Direct flights to Uganda’s parks to boost tourism and protect wildlife

Tourists will be able to have Direct flights to Uganda’s national parks to boost tourism and protect wildlife

Murchison Falls Safari, Uganda

Direct flights to Uganda’s national parks to boost tourism and protect wildlife

President Yoweri  Museveni introduces incentive at world-first event held to protect the country’s flora and fauna

Tourists will be able to fly directly into Uganda’s pristine national parks without needing first to clear immigration at the country’s international airport, authorities announced at the close of a pioneering conservation finance Forum.

It was among a raft of incentives that Uganda approved as part of the Giants Club Conservation and Investment Forum, held on Friday 6 October near the capital, Kampala. They included discounts on hotel bed night levies, waivers on fees charged to land at wilderness airfields, and extensive support to market new tourism enterprises.

The Forum welcomed global tourism innovators, international financiers, philanthropists and conservationists. Among those attending were the Giants Club’s patron, Evgeny Lebedev, who is also the proprietor of the Independent and the Evening Standard. He was accompanied by his father, Alexander Lebedev, and George Osbourne, the former Chancellor and current Editor of the Evening Standard.

The Giants Club is an initiative launched by the international conservation NGO Space for Giants. It unites political leaders, philanthropists, business heads and conservationists in developing innovative new solutions to protecting Africa’s key remaining wildernesses.

In an address to the Forum’s delegates, Uganda’s President Yoweri Museveni, who is Founding President of the Giants Club, cited his commitment to finding innovative ways to fund conservation and drive more benefits to local people.

“Requiring all visitors entering Uganda to do so only at Entebbe International Airport was holding back the potential to fully develop the country’s tourism potential,” said Justus Karuhanga, Uganda representative for the Giants Club.

“This step furthers regional integration, by making it very easy, say, for a tourist visiting Kenya’s Masai Mara National Reserve to take one flight and land directly into Uganda’s tropical rainforest at Kibale National Park.”

The move, approved by the Ugandan Ministry of Internal Affairs and its Civil Aviation Authority, would see tourists clearing immigration on arrival directly to the airfields in national parks. It comes soon after Kenya, Uganda, and Rwanda enacted a joint visa scheme where visitors may visit any of the three countries on a single entry permit.

It’s a development which further boosts East Africa’s attractiveness as a wider destination for international visitors seeking to see more than one of the region’s famous holiday destinations.

“The more attractive and streamlined Uganda can make the immigration process, the easier it’s going to be to grow tourism,” said Patrick Fitzgibbon, senior vice president for development at Hilton, the global hotel and hospitality group, who attended the Forum.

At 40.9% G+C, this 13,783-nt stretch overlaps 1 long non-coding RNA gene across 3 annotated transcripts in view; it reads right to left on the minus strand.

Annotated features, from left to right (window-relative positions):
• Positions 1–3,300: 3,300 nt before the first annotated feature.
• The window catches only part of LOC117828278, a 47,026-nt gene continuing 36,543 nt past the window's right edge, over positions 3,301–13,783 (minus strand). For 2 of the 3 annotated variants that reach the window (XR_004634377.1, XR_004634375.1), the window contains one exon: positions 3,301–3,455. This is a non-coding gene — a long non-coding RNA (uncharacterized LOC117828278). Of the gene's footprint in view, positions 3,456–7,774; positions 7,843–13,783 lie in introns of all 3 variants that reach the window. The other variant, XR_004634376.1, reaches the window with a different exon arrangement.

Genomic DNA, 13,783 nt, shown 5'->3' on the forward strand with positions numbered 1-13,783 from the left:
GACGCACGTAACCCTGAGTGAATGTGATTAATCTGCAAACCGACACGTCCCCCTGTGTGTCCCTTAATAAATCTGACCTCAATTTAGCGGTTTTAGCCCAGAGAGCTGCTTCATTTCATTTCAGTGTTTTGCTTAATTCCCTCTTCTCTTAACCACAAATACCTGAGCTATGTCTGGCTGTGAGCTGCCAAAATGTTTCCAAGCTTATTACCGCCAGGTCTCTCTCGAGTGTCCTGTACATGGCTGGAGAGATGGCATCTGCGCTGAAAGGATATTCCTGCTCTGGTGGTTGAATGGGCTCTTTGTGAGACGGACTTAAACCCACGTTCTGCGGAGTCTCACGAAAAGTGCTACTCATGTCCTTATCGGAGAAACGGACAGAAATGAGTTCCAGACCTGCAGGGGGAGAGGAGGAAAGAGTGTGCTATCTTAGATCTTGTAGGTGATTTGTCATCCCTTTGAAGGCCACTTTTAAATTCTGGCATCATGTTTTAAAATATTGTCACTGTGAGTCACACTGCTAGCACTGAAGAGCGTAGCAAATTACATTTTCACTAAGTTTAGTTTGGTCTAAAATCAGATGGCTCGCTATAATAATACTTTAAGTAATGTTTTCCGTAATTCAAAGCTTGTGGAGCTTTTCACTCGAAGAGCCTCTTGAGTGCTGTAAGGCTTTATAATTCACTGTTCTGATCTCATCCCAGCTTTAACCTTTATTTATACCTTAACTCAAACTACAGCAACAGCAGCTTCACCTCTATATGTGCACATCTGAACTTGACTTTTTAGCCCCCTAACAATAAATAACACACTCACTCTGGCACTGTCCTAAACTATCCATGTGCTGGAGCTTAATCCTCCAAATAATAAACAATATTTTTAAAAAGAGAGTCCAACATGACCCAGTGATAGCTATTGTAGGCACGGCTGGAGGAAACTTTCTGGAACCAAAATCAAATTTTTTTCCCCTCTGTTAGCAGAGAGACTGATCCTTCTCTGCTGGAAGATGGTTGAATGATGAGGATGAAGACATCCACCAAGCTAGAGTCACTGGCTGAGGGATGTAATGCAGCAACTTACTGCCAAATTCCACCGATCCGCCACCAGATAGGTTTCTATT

“Imagine how much more attractive Uganda will be for certain tourist groups if they can fly straight into some of the country’s spectacular natural destinations. It’s a very clever move.”

The Uganda Wildlife Authority (UWA) also announced a series of new incentives for investors. It will reduce by 50% hotel bed night fees for tourists staying more than five nights at properties opened following the Forum, and cut by 20% fees on groups of 10 people or more.

It will also waive aircraft landing fees during an investor’s first year of operation, offer a 12-month grace period on new operators’ annual fees, and cover the costs of promoting new enterprises in UWA bulletins, publications, and brochures.

UWA already covers the costs of the maintenance of airfields and access roads in Parks and Reserves it manages, provides rangers and security to lodges, and discounts hotel bed night fees for children.

Global investors focused on responsible tourism gathered in Kampala to hear from conservationists and the Government of Uganda about a series of new concessions, some available for the first time in more than 30 years.

They include opportunities to open new conservation-compatible high-end eco-lodges, or to invest in the rehabilitation of more remote and under-visited reserves to make them ‘tourism ready’ in the coming years.

The Forum, organised by the Giants Club with support from the African Wildlife Foundation and the UN Development Programme, aims to bring private sector financing to boost Uganda’s efforts to conserve its wilderness areas by increasing responsible tourism that brings benefits to local communities and protects environments.

“Continental and intraregional tourism in Africa is increasing, and offers opportunities for economic and export diversification,” said Kaddu Sebunya, President of African Wildlife Foundation. “Today’s Conservation and Tourism Investment Forum offers an opportunity to start planning appropriately. We can attract the best global operators if the incentives are structured correctly.”

A new ‘One Stop Centre’ housed at the Uganda Investment Authority under the authority of the Office of the President will streamline investors’ procedures to launch new businesses.

The Forum stood alongside Uganda’s ongoing work to bring investment to sustain its elephant herds as part of its commitment to the Elephant Protection Initiative, of which it is a signatory.

 

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